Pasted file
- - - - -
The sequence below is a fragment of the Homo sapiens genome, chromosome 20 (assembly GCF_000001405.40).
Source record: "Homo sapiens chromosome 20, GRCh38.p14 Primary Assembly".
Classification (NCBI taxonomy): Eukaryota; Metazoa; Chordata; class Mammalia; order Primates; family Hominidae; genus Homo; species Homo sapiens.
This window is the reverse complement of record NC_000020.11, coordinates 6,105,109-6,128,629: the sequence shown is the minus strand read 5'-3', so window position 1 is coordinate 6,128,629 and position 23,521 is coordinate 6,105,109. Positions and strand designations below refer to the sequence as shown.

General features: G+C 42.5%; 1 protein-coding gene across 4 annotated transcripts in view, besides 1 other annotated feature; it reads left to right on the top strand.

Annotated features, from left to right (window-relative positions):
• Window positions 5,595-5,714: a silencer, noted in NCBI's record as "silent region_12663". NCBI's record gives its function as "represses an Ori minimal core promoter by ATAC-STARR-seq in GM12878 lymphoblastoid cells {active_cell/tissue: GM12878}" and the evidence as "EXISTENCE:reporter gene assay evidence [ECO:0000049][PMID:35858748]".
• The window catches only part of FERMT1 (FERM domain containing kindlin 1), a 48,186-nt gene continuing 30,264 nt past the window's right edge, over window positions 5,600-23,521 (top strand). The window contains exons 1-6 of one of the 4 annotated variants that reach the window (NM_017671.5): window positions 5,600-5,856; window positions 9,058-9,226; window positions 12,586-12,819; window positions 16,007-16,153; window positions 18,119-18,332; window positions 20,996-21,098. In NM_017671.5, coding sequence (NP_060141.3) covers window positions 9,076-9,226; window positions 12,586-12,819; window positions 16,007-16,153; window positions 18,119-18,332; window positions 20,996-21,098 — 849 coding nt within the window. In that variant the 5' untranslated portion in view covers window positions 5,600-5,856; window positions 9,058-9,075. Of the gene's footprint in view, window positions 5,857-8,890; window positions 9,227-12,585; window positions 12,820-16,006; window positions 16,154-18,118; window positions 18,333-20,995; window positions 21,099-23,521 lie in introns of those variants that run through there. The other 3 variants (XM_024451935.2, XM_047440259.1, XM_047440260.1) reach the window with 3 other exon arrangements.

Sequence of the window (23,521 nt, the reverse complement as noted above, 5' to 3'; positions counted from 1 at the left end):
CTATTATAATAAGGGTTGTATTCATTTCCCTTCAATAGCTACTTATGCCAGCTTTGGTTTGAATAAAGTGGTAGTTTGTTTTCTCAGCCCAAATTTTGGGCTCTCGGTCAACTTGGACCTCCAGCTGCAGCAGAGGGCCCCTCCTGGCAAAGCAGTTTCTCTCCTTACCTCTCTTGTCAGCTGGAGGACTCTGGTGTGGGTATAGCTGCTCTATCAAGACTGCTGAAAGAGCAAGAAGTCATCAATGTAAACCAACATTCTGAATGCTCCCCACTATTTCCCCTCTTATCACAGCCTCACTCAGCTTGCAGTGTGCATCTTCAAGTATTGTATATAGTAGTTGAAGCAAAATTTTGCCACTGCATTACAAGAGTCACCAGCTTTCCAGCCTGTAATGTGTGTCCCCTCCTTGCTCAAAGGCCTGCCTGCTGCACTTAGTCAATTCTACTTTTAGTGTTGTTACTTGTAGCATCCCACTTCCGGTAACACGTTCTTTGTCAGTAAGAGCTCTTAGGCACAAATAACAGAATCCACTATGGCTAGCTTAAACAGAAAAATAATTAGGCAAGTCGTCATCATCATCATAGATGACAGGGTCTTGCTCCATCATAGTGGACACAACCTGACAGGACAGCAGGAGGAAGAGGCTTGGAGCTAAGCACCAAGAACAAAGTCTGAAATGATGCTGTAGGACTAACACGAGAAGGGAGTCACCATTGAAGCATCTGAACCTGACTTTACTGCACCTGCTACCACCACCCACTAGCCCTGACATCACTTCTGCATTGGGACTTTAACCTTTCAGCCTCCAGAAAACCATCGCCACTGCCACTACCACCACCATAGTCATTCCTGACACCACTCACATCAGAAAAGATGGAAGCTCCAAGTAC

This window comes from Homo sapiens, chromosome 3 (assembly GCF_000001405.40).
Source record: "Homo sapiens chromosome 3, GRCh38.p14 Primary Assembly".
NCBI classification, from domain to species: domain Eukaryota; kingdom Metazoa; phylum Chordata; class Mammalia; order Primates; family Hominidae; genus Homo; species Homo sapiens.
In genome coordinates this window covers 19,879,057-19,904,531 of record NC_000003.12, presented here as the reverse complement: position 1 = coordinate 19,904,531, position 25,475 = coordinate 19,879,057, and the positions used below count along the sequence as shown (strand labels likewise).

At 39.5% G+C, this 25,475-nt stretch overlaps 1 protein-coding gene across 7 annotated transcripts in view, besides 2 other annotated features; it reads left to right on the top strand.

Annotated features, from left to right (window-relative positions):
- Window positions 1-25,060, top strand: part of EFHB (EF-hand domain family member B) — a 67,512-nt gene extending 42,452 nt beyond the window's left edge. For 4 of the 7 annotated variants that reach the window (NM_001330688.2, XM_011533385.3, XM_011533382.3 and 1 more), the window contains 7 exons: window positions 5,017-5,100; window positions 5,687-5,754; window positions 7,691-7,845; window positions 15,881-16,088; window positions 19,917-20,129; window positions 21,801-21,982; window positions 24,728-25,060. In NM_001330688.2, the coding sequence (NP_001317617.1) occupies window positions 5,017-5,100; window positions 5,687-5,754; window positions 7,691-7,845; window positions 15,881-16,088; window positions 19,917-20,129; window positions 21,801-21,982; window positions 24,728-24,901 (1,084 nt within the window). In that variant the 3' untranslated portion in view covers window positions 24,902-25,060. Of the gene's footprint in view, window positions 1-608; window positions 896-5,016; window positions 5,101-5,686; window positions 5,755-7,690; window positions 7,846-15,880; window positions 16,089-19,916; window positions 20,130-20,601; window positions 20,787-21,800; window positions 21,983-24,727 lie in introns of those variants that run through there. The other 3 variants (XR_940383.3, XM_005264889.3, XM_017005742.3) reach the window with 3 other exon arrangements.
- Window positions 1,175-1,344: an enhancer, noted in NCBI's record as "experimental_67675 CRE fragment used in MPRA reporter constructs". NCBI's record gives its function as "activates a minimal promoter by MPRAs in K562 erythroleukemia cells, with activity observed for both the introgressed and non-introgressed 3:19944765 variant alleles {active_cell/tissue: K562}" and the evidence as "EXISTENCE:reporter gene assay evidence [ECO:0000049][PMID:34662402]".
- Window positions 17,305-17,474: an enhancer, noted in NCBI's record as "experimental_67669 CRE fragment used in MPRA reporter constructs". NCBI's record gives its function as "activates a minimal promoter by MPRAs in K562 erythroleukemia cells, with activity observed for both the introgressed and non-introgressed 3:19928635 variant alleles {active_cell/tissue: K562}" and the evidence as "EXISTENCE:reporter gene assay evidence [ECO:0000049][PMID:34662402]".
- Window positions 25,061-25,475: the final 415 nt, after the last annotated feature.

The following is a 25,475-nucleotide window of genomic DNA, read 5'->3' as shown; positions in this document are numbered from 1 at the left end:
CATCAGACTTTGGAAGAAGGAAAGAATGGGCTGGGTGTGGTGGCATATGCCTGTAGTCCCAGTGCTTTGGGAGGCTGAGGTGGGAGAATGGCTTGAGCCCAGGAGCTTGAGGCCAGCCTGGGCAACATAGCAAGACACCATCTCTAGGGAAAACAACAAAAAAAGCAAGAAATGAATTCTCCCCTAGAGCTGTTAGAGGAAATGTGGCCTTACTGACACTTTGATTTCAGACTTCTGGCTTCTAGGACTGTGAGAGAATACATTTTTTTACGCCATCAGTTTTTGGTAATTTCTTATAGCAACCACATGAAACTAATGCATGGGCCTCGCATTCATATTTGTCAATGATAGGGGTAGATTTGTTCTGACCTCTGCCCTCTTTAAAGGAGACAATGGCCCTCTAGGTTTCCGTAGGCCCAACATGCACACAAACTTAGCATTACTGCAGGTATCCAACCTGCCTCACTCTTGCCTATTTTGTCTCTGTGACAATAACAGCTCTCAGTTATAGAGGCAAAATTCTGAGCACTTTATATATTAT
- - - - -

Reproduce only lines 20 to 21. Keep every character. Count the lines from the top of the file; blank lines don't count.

- Window positions 25,061-25,475: the final 415 nt, after the last annotated feature.

The following is a 25,475-nucleotide window of genomic DNA, read 5'->3' as shown; positions in this document are numbered from 1 at the left end: